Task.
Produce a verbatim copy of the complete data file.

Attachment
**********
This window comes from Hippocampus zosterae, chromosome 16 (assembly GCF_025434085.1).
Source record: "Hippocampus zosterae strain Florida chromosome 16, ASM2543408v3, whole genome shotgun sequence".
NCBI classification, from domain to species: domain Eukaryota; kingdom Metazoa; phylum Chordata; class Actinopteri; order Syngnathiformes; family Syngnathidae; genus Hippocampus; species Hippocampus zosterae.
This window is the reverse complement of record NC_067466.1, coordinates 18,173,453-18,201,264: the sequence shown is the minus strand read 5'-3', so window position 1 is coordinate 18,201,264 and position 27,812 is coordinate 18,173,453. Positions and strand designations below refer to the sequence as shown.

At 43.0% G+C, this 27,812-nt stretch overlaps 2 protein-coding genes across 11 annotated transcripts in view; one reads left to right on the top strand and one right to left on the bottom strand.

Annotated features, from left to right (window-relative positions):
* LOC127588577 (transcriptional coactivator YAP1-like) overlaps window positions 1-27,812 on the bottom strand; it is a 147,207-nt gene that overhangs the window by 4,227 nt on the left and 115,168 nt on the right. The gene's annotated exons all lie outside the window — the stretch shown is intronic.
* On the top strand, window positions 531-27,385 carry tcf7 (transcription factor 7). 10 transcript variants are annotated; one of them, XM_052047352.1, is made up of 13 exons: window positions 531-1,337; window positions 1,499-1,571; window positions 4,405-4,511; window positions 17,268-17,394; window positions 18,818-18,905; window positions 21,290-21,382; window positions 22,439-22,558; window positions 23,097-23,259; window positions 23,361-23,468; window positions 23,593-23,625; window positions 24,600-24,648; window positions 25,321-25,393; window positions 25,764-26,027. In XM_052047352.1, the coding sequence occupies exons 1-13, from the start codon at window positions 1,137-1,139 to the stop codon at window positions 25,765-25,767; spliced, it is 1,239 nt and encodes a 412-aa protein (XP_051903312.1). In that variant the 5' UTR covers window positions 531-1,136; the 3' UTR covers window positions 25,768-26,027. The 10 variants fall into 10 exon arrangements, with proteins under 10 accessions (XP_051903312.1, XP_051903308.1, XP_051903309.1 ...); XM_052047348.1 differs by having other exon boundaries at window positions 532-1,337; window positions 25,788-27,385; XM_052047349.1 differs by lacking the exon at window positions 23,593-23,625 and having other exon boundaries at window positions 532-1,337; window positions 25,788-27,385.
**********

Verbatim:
This window comes from Hippocampus zosterae, chromosome 16 (assembly GCF_025434085.1).
Source record: "Hippocampus zosterae strain Florida chromosome 16, ASM2543408v3, whole genome shotgun sequence".
NCBI classification, from domain to species: domain Eukaryota; kingdom Metazoa; phylum Chordata; class Actinopteri; order Syngnathiformes; family Syngnathidae; genus Hippocampus; species Hippocampus zosterae.
This window is the reverse complement of record NC_067466.1, coordinates 18,173,453-18,201,264: the sequence shown is the minus strand read 5'-3', so window position 1 is coordinate 18,201,264 and position 27,812 is coordinate 18,173,453. Positions and strand designations below refer to the sequence as shown.

At 43.0% G+C, this 27,812-nt stretch overlaps 2 protein-coding genes across 11 annotated transcripts in view; one reads left to right on the top strand and one right to left on the bottom strand.

Annotated features, from left to right (window-relative positions):
* LOC127588577 (transcriptional coactivator YAP1-like) overlaps window positions 1-27,812 on the bottom strand; it is a 147,207-nt gene that overhangs the window by 4,227 nt on the left and 115,168 nt on the right. The gene's annotated exons all lie outside the window — the stretch shown is intronic.
* On the top strand, window positions 531-27,385 carry tcf7 (transcription factor 7). 10 transcript variants are annotated; one of them, XM_052047352.1, is made up of 13 exons: window positions 531-1,337; window positions 1,499-1,571; window positions 4,405-4,511; window positions 17,268-17,394; window positions 18,818-18,905; window positions 21,290-21,382; window positions 22,439-22,558; window positions 23,097-23,259; window positions 23,361-23,468; window positions 23,593-23,625; window positions 24,600-24,648; window positions 25,321-25,393; window positions 25,764-26,027. In XM_052047352.1, the coding sequence occupies exons 1-13, from the start codon at window positions 1,137-1,139 to the stop codon at window positions 25,765-25,767; spliced, it is 1,239 nt and encodes a 412-aa protein (XP_051903312.1). In that variant the 5' UTR covers window positions 531-1,136; the 3' UTR covers window positions 25,768-26,027. The 10 variants fall into 10 exon arrangements, with proteins under 10 accessions (XP_051903312.1, XP_051903308.1, XP_051903309.1 ...); XM_052047348.1 differs by having other exon boundaries at window positions 532-1,337; window positions 25,788-27,385; XM_052047349.1 differs by lacking the exon at window positions 23,593-23,625 and having other exon boundaries at window positions 532-1,337; window positions 25,788-27,385.